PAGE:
“Pankrác 45” boldly provokes introspection on the nature of culpability and the effectiveness of retribution. Set in the Czech Republic after the Holocaust, the production trains an unflinching eye on the fates of four women associated with the Nazi regime as the community struggles with the aftermath of the atrocities.
The Svanda Theater is one of the oldest and best-known theater companies in Prague, Czech Republic. For over a year, the theater has been working on an ambitious project — a weeklong residence in Washington, D.C., to showcase four of their shows at Georgetown’s Davis Performing Arts Center. The residence is part of the Center’s 2018-2019 program season, “Friends Far and Near,” which aims to promote partnerships and co-productions with other Georgetown theater groups and foreign embassies, bringing diverse perspectives and topics to local audiences.
With collaborations and support from the Embassy of the Czech Republic in D.C. and Georgetown’s Laboratory of Global Performance and Politics, this partnership brought Svanda’s best shows to stage, culminating with the English-language world premiere of “Pankrác 45” by Martina Kinská.
All these productions showcased at the Davis Performing Arts Center reference the events of the Holocaust and its effects on Bohemia and the rest of the world. They attempt to give proper honor and understanding to these events, to convey the conflict and despair and, hopefully, to help people inch closer to finding closure and perhaps even peace vis-a-vis such terrible events.
“Pankrác 45” is based on the lives of five women who were incarcerated after the end of World War II amid a major effort to cleanse all memory of the Nazi regime and heal the wounds it left in Czechoslovakia.
Delivered completely from the perspective of a small, shared prison cell, “Pankrác 45” shares their stories — their different reasons for being accused of sympathizing with or supporting the regime in Prague and their own struggle and guilt.
Two of these women were famous actresses who had participated in films and performances associated with the German regime. Another was a member of the Czech resistance accused of spying for the Germans. A fourth, largely mysterious, shares little of her dealings or why she is in prison. Later, they are joined by a final woman, who eventually admits to being the wife of Karl Frank, an infamous general remembered for his disdain of Czechs.
As the Czech people clamor for justice and look for culprits, these women are thrust into a debate about responsibility, agency and blame. People might never forgive or forget the atrocities committed by the regime, but there is something to be said about the struggle to survive and the extent to which people can go in overcoming adversity.
Through conversations between the cell’s residents, streams of thought that spill onto the stage and sets of narration that break from the timeline and setting, a powerful story is woven.
Strong writing, passionate acting and powerful history push the audience to explore the themes of truth, remembrance and restoration.
As the women open up and share their stories, themes of adultery, treason, substance use and physical abuse flair up in their conversation, reflecting the spirit of a flawed humanity. Love, ignorance, fear and misunderstanding are all cited as reasons for indulging the regime.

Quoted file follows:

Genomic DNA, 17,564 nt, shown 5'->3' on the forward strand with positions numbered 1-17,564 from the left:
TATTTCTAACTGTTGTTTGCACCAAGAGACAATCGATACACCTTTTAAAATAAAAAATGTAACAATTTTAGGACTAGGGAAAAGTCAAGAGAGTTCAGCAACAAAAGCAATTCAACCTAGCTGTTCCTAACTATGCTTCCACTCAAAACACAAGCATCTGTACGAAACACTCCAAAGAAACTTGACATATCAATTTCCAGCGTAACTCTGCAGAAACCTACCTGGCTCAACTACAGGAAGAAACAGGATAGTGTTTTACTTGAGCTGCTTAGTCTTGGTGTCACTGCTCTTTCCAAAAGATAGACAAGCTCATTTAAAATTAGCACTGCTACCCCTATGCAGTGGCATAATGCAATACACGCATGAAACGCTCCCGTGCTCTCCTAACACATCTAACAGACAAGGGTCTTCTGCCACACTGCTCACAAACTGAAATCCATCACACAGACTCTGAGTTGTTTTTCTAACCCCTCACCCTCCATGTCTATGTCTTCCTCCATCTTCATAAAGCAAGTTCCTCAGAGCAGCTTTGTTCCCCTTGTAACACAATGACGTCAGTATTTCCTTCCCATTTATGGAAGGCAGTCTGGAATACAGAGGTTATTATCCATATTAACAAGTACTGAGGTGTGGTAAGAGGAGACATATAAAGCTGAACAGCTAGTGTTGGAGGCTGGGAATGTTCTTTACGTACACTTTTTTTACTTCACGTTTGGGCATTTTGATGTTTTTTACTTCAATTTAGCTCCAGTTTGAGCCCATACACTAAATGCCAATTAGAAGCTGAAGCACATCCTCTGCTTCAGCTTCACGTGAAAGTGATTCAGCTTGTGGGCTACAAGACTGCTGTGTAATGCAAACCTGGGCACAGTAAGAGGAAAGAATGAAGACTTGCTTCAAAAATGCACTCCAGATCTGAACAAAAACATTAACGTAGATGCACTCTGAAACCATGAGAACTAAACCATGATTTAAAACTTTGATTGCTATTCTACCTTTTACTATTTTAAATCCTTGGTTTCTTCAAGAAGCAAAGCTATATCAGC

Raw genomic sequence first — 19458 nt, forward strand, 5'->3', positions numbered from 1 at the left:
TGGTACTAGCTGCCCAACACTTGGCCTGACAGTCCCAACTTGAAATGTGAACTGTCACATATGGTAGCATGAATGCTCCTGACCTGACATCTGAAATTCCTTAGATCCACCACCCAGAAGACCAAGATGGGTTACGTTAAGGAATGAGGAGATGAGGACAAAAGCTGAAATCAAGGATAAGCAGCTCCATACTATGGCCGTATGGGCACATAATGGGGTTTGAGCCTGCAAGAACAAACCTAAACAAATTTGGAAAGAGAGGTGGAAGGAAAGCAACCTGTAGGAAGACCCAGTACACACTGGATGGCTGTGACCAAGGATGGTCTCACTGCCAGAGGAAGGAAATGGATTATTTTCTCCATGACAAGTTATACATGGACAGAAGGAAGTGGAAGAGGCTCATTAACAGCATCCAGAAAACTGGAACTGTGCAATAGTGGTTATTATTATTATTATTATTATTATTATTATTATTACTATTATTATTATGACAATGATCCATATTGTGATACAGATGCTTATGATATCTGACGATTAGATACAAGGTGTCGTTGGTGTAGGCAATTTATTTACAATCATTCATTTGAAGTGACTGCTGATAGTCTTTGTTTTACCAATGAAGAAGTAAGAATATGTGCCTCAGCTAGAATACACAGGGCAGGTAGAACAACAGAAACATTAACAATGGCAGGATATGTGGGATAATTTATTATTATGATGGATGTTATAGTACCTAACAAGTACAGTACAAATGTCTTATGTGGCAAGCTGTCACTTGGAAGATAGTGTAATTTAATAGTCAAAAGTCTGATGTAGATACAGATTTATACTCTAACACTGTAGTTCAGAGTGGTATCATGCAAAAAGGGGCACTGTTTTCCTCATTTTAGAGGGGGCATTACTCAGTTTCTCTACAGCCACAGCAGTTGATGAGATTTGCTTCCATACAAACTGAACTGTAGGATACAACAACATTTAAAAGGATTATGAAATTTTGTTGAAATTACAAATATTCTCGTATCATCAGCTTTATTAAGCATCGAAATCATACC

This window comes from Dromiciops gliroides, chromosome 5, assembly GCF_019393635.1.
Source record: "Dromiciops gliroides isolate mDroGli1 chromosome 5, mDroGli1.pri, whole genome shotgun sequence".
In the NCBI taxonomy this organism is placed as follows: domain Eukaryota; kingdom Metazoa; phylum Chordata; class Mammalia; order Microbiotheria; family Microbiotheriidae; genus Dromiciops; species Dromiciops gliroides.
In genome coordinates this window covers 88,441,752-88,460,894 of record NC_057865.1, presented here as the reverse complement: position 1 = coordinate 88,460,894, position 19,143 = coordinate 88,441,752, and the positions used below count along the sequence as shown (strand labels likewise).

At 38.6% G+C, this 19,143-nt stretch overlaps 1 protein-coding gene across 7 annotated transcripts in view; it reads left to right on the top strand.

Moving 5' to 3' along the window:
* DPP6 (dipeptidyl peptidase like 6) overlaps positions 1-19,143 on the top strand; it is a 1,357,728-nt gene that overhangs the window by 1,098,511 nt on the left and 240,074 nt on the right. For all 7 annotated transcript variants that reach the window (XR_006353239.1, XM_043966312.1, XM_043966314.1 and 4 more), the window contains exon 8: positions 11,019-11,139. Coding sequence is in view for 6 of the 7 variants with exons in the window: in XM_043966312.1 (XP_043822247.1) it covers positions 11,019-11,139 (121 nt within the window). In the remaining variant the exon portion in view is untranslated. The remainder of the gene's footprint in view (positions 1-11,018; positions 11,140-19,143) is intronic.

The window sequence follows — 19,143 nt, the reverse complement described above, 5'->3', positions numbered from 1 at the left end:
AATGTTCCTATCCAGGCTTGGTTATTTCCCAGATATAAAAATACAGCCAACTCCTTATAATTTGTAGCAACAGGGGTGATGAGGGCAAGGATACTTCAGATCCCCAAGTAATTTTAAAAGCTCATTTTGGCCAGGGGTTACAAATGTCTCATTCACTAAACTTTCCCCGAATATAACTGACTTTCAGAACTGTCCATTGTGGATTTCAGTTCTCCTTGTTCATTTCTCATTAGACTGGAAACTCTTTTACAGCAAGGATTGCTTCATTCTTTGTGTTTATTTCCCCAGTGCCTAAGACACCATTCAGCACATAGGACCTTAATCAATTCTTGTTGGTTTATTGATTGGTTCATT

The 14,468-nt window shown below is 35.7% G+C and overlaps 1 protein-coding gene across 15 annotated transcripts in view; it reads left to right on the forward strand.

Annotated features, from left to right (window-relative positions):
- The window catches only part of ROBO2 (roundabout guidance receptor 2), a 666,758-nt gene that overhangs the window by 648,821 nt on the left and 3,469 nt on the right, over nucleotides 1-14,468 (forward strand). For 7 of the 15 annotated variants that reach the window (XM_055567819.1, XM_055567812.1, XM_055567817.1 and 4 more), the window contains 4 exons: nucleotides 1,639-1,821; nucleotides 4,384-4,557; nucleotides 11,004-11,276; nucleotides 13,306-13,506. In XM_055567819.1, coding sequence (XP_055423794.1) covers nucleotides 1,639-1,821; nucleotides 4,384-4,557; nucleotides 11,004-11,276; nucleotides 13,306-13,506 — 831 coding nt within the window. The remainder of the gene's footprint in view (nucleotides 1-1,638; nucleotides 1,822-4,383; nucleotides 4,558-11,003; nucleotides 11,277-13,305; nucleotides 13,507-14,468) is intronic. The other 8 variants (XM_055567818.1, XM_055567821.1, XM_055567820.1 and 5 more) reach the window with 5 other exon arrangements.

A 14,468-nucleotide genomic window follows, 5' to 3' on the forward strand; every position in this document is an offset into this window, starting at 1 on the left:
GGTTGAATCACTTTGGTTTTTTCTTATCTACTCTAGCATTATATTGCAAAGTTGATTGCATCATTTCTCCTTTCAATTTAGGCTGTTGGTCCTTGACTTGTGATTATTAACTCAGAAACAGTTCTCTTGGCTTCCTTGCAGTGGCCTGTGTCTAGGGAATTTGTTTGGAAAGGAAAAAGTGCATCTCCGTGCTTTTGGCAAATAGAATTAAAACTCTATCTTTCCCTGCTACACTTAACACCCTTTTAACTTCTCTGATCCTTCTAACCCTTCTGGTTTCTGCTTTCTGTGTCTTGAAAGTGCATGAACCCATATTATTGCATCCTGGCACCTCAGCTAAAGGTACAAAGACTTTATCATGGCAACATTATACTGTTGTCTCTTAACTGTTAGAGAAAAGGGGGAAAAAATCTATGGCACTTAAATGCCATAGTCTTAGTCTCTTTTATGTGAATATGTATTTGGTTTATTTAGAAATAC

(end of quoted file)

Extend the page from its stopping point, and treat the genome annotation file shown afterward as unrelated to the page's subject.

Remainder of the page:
The characters clearly do not condone the horrific events, and regret their involvement, if any, or lack of opposition, yet there seems to have been little room for different choices. Are they as responsible as those who established the regime and perpetrated the violence? Surely not. But can these women be punished, and if so to what extent? The audience is faced with this dilemma again and again as the women inch closer to their verdicts.
The tension and claustrophobia of the tiny prison cell are effectively broken up through a series of pauses and interjections that bring in different perspectives to the story. News announcements are shown on screens or read by the characters and flashbacks are narrated. A few short monologues reveal the deepest thoughts of the protagonists, adding even greater context and emotion to the story.
At one point halfway through the show, one of the women starts to remember how, little by little, she lost her liberties as the war went on. A Bohemian Jew, she lists the months and years when she was deprived of the freedoms to walk in the streets, to dress as she chose and to participate in public life.
This shocking intermission makes viewers reflect on banishment and shunning. Another break is used to describe the sentiments of the public through a news release, which explains that the people of Czechoslovakia are to be the jurors of this brutal cleansing. They will be given power to decide who deserves punishment.
This powerful moment shows the darkest manifestations of human behavior, as people pursue each other, trying to hunt down those who wronged them. At this crucial point, it is unclear if the power to hunt down perceived perpetrators will allow victims to achieve closure. At what point will justice be served?
In the end, viewers are left with more questions than answers. All these women pay a price, sleepwalking through what seems to be the rest of their lives. The people of Bohemia remain broken, and the crimes of the war are not easily forgiven.
As the lights came down on the final scene of the show, most viewers remained stuck to their seats, feeling taken aback and conflicted. While the artists bowed, members of the audience applauded their performances, their ability to bring life back to such a powerful tragedy and to the desperate attempts to obtain justice and closure that followed. Was the fate of these women true justice? Are there other, better ways to overcome this tragedy? These questions remained unanswered. Thankfully, Svenda had the courage to ask them.